Remembering Larkin and the dock strike of 1907

Published in 1913, 20th Century Social Perspectives, 20th-century / Contemporary History, Features, Issue 4 (July-August 2013), Volume 21

‘Faith, Charity and Hope’—cartoon depicting, respectively, William Walker, James Larkin and Alex Boyd. (Nomad’s Weekly, 17 August 1907)

‘Faith, Charity and Hope’—cartoon depicting, respectively, William Walker, James Larkin and Alex Boyd. (Nomad’s Weekly, 17 August 1907)

The Belfast dock strike of 1907 marked James Larkin’s arrival and first extraordinary impact in Ireland. It revealed that Belfast alongside a British economy had a very Irish one that governed the conditions of the unskilled. It marked the first substantial organisation of the unskilled in the city. Although relatively small-scale as a strike, it involved mass working-class engagement across the community divide. Combined with an indirectly related police mutiny, it led to an unprecedented crisis and massive use of the army to smash both the mutiny and the strike.

A defeat
Idealising the 1907 dock strike loses sight of the fact that in large measure it was a defeat, and one that bore particularly heavily on the original participants, Protestant cross-channel dockers. That opened the way for sectarian allegations about the conduct of the strike. The fragile alliances across the political divide that had supported the strike movement proved just that. Joe Devlin and the Dungannon Clubs, precursors of Sinn Féin, were far more interested in the police mutiny and the military intervention than in the strike movement, and disowned Larkin. So too did Tom Sloan, Independent Orange MP for South Belfast, ever a weather-vane of opportunism within that constituency. Others held firm but suffered the consequences. Lindsay Crawford was sacked as grand master of the Independent Orange Order and from his job as editor of the Liberal Ulster Guardian. That other key Independent Orangeman and organiser of the municipal employees Alex Boyd lost his council seat in 1908. He was not alone. The labour movement did not disown Larkin; it sought to retire to the safe ground of conventional Independent Labour Party politics, but lost all its seats. When in 1911 William Walker defended the ‘municipal socialism’ of Belfast he was lauding a corporation devoid of labour representatives.

Labour divisions and Unionist intrigue
Larkinism meanwhile proved unstoppable elsewhere. His message to the unskilled in Newry, Dublin or Cork proved as intoxicating as it had originally been in Belfast. Strained relations with James Sexton, leader of the National Union of Dock Labourers (NUDL), and with British trade unions evident in Belfast led to an inevitable break and the formation of the Irish Transport and General Workers’ Union in January 1909. Larkin’s hastily adopted new persona as a specifically Irish militant certainly added to Belfast difficulties. Alex Boyd’s defection and leading wrecking role on behalf of the rump of the NUDL helped to ensure that neither union was effective on the docks by 1910. Yet the labour movement and its allies were already imploding by late 1908 and before the formation of the ITGWU.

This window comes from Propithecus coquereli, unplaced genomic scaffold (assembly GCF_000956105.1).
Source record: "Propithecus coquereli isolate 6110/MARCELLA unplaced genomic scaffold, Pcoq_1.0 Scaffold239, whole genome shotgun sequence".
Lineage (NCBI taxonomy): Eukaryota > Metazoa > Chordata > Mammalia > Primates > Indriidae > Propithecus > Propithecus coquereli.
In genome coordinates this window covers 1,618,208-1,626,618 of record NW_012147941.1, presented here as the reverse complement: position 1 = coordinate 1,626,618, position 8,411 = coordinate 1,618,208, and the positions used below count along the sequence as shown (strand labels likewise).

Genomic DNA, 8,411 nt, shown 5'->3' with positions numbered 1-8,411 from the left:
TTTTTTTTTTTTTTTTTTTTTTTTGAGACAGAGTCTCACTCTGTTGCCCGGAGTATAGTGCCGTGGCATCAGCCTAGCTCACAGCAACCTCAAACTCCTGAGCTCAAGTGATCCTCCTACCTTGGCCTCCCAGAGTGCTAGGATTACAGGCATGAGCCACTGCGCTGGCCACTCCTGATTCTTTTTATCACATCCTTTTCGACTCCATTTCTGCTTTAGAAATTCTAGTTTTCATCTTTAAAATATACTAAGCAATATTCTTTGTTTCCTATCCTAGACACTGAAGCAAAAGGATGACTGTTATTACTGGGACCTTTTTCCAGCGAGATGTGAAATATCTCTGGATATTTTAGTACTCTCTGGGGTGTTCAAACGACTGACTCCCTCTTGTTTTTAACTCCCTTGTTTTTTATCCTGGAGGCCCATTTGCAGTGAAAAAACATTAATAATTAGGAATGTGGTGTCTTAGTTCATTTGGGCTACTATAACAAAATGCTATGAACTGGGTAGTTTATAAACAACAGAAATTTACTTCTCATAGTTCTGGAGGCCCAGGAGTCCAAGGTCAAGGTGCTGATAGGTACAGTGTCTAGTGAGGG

One can focus on labour divisions but the crucial role in subsequent events was played by militant unionism. Correspondence from 1909–14 between a spy, Edward Bradshaw, and James Davidson, assistant deputy grand secretary of the Orange Order, gives a rare insight into what was afoot. Bradshaw attended the executive committee meeting of the North Belfast Unionist Association in December 1909 and asked ‘Whose fault was it that there were 2,000 socialists in North Belfast? I said it was the Protestant employers . . . and if the employers would start and weed them out, and give employment to the Protestants and Orangemen . . . you would have these men to work and vote for you . . .’
Bradshaw was delighted when Mr Clark and Mr Thompson ‘wanted to know if I could give more information’. George Clark, who had narrowly defeated William Walker in a 1906 by-election contest for the North Belfast seat, was an owner of Workman and Clark’s shipyard. Thompson was elected in Clark’s place in 1910. Later Bradshaw reported that Unionists in East Belfast ‘had since the same question up’. These discussions were taking place well before the crisis of 1912 over the third Home Rule bill and the signing of the Ulster Covenant, the centenary of which was celebrated in partisan fashion last year. A centenary that has not been marked is the directly connected wave of workplace expulsions in July of that year. Unsurprisingly, these commenced in the Workman and Clark shipyard and only then spread to Harland and Wolff, where Lord Pirrie was hostile to any such endeavour.